Sacramento Montoya, center, waits to speak at a workshop on a new law that allows undocumented immigrants to get driver's licenses, at the Bell Community Center in Bell, Calif., Feb. 13, 2014.
Patrick T. Fallon/The New York Times/Redux

States pick up pieces of Congress’ immigration reform fail

Updated

This week marks one year since the Senate passed a bill promising a sweeping overhaul of the nation’s immigration laws. It passed with bipartisan support, the culmination of months of negotiations uniting groups across the spectrum. Supporters memorably erupted into chants of “yes we can” just moments after the final vote was cast. 

Now, one year later, hopes that Congress will finish what it started lay in shambles. Prospects that the House will take up any measure during a crucial midterm election year remain slim. Meanwhile, a massive influx of children making the journey to the U.S. on their own is diverting attention to security along the border.

“This is not only a moral issue, this is an economic issue.”
Guillermo Cantor, senior policy analyst at American Immigration Council

The states on the front-lines are taking matters into their own hands. And just four years ago, harsh anti-immigration laws were the solution of choice. States like Alabama and Arizona laid out a plan: Make life for undocumented immigrants living there so inhospitable that it would drive immigrant communities out of the state. But it didn’t work for long – court challenges have since unraveled large swaths of the laws. Other states have since began sprinting in the opposite direction.

“A number of states are stepping into the vacuum saying lets do what we can to make life more bearable for the immigrants living in our communities,” said Frank Sharry, executive director of the pro-reform group America’s Voice.

Currently, 11 states and the District of Columbia grant driver’s licenses to non-citizens. For immigrants living in those regions, a simple plastic ID card symbolizes an entire livelihood that was previously unattainable. Simple acts like driving your kids to school or grabbing milk at the grocery store are no longer perilous journeys. With a driver’s license, you can open a bank account, a far less risky option than stashing your entire life savings under the mattress.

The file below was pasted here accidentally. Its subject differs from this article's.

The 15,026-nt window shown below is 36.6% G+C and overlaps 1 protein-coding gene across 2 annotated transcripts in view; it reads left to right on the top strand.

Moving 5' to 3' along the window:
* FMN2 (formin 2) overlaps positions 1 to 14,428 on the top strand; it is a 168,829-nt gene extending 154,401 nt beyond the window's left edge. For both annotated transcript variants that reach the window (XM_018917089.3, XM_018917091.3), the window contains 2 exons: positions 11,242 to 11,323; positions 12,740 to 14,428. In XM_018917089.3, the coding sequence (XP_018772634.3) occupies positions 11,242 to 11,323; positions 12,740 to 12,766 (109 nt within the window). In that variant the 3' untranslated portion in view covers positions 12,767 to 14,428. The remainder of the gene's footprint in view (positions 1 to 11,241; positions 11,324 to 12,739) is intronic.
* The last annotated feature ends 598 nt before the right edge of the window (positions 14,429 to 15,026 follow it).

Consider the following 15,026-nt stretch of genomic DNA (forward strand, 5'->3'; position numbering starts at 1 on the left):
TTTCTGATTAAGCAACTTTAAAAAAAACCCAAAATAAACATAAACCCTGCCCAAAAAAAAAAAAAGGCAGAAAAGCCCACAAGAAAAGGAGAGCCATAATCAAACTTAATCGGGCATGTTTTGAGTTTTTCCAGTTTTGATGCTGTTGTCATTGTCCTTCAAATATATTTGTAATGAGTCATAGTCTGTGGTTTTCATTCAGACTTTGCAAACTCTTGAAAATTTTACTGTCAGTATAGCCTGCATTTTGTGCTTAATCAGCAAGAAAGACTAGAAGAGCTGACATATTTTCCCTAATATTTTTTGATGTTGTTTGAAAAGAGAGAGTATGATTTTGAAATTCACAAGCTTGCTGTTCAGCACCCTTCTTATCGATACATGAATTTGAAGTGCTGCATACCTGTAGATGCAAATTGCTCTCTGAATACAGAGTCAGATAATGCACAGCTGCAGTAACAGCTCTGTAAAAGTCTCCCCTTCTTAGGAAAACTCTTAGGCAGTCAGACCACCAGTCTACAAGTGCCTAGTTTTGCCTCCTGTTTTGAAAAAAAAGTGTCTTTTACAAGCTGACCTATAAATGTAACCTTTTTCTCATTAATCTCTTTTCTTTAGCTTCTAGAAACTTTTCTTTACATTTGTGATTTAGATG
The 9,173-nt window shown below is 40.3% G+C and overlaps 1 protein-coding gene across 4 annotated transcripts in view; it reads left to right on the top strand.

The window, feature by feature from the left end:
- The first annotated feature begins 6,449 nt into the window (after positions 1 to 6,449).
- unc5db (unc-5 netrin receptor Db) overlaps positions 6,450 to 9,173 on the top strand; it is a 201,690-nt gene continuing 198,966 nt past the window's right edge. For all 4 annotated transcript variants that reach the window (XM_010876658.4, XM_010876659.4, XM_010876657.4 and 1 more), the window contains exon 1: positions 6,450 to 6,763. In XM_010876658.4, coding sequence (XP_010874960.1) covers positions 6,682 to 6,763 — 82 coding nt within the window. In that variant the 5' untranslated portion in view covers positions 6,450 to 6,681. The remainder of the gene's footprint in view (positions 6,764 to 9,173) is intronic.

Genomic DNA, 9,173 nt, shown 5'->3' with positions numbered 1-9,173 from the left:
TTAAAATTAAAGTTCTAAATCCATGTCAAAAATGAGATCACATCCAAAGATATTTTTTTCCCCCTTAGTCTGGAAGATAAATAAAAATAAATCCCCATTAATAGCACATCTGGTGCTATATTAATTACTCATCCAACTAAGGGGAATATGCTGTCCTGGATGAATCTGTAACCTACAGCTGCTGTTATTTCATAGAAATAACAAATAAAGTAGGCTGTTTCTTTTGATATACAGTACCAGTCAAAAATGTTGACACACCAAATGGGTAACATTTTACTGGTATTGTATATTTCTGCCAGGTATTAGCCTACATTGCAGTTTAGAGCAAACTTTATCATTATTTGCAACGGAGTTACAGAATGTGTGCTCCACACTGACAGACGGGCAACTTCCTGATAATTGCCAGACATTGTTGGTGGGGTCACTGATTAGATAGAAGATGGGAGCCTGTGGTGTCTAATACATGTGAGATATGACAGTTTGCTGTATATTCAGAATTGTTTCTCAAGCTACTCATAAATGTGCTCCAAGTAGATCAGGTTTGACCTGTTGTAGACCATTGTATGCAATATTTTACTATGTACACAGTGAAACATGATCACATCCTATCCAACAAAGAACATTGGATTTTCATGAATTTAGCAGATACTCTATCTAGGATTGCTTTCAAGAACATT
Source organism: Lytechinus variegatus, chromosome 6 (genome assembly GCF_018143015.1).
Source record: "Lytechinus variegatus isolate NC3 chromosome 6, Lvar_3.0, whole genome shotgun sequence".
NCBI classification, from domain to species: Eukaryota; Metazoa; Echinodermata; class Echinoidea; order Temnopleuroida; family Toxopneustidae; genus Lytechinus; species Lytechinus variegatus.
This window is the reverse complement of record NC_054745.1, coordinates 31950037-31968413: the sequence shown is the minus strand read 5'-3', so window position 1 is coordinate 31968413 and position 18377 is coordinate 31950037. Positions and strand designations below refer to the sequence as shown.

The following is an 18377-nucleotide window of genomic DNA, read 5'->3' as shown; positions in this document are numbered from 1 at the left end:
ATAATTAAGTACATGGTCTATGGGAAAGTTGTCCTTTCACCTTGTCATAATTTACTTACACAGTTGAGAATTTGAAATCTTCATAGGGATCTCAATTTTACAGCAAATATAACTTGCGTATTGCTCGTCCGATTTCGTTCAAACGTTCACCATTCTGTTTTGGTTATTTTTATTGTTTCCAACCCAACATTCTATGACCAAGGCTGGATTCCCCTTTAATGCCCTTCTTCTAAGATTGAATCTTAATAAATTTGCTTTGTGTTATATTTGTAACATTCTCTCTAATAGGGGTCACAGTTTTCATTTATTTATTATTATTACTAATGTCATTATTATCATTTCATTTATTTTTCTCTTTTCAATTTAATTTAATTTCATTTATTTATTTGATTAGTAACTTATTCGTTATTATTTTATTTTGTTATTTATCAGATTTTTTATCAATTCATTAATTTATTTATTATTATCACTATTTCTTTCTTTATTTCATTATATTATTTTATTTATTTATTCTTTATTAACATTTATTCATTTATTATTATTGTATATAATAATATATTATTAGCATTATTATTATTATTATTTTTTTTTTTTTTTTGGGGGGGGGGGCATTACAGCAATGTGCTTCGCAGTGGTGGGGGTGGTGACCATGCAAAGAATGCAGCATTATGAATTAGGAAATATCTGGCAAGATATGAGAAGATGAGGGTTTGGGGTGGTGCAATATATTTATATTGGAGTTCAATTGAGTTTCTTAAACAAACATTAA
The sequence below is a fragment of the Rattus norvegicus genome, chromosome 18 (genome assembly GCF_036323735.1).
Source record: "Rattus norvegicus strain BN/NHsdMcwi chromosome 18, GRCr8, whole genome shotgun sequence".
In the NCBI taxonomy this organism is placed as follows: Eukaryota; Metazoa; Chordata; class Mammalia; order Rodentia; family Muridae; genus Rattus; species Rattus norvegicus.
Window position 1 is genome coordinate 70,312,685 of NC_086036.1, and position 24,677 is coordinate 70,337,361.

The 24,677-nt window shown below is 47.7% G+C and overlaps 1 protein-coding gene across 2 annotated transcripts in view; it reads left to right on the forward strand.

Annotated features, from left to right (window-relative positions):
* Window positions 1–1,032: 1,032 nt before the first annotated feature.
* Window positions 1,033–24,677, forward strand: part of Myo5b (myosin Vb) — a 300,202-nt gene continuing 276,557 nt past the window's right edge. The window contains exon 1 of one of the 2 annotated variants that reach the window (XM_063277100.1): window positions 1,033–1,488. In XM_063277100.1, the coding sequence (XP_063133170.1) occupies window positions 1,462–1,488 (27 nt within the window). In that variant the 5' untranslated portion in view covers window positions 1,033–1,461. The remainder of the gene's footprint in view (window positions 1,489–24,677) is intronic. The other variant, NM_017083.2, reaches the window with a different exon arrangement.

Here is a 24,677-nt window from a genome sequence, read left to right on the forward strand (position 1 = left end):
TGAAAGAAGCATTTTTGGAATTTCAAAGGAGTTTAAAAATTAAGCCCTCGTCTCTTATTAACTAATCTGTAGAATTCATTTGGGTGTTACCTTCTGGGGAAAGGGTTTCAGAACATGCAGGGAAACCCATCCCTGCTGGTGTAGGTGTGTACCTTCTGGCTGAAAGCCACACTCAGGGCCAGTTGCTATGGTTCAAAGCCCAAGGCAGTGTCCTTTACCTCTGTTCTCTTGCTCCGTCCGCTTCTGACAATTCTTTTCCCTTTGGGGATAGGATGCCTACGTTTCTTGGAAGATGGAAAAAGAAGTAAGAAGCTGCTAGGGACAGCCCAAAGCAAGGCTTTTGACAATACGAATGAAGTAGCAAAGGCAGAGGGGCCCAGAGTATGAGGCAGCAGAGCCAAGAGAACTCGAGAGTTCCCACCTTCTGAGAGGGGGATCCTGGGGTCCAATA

“You’re making a high stakes gamble every single day, and to have a driver’s license makes a world of difference,” Sharry said.

By the end of 2013 alone, California, Colorado, Connecticut, Illinois, Maryland, Nevada, Oregon, Vermont and the District of Columbia enacted laws offering state-issued driver’s licenses to non citizens. More are on their way.

Jump starting the shift on immigration policy, President Obama initiated the Deferred Action for Childhood Arrivals (DACA) Program just months before his 2012 election win in the most dramatic step forward the administration has taken on offering reprieve to young immigrants who were brought into the U.S. illegally while they were just kids. The administration estimates that the program has offered 560,000 so-called “DREAMers” a chance to postpone action on their legal status for two years. Officials renewed the program earlier this month, and there are signs it is already working.

A June survey out by the American Immigration Council (AIC) found that 60% of DREAMers surveyed found a new job since their benefits kicked in. About 57% were able to obtain a driver’s license, allowing for just under half of those surveyed the ability to open their first bank account.